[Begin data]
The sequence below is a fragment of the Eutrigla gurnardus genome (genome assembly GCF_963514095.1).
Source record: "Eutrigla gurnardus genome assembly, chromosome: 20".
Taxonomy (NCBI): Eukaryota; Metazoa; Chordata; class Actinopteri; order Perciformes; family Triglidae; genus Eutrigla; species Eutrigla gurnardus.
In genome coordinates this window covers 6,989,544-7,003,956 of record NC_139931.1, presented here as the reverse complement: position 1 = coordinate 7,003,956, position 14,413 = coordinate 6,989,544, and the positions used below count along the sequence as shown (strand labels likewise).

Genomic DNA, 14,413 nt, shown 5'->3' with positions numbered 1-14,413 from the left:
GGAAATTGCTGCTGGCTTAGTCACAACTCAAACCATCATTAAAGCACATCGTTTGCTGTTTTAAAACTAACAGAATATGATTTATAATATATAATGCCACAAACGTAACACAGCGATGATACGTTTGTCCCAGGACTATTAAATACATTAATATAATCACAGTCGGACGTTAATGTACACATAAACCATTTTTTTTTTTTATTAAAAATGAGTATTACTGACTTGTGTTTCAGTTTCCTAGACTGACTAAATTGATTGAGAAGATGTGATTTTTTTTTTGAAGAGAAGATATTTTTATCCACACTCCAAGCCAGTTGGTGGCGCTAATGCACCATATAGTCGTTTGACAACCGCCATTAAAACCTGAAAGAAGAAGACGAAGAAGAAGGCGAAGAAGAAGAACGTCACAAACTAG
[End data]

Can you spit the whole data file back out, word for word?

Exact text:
The sequence below is a fragment of the Eutrigla gurnardus genome (genome assembly GCF_963514095.1).
Source record: "Eutrigla gurnardus genome assembly, chromosome: 20".
Taxonomy (NCBI): Eukaryota; Metazoa; Chordata; class Actinopteri; order Perciformes; family Triglidae; genus Eutrigla; species Eutrigla gurnardus.
In genome coordinates this window covers 6,989,544-7,003,956 of record NC_139931.1, presented here as the reverse complement: position 1 = coordinate 7,003,956, position 14,413 = coordinate 6,989,544, and the positions used below count along the sequence as shown (strand labels likewise).

Genomic DNA, 14,413 nt, shown 5'->3' with positions numbered 1-14,413 from the left:
GGAAATTGCTGCTGGCTTAGTCACAACTCAAACCATCATTAAAGCACATCGTTTGCTGTTTTAAAACTAACAGAATATGATTTATAATATATAATGCCACAAACGTAACACAGCGATGATACGTTTGTCCCAGGACTATTAAATACATTAATATAATCACAGTCGGACGTTAATGTACACATAAACCATTTTTTTTTTTTATTAAAAATGAGTATTACTGACTTGTGTTTCAGTTTCCTAGACTGACTAAATTGATTGAGAAGATGTGATTTTTTTTTTGAAGAGAAGATATTTTTATCCACACTCCAAGCCAGTTGGTGGCGCTAATGCACCATATAGTCGTTTGACAACCGCCATTAAAACCTGAAAGAAGAAGACGAAGAAGAAGGCGAAGAAGAAGAACGTCACAAACTAG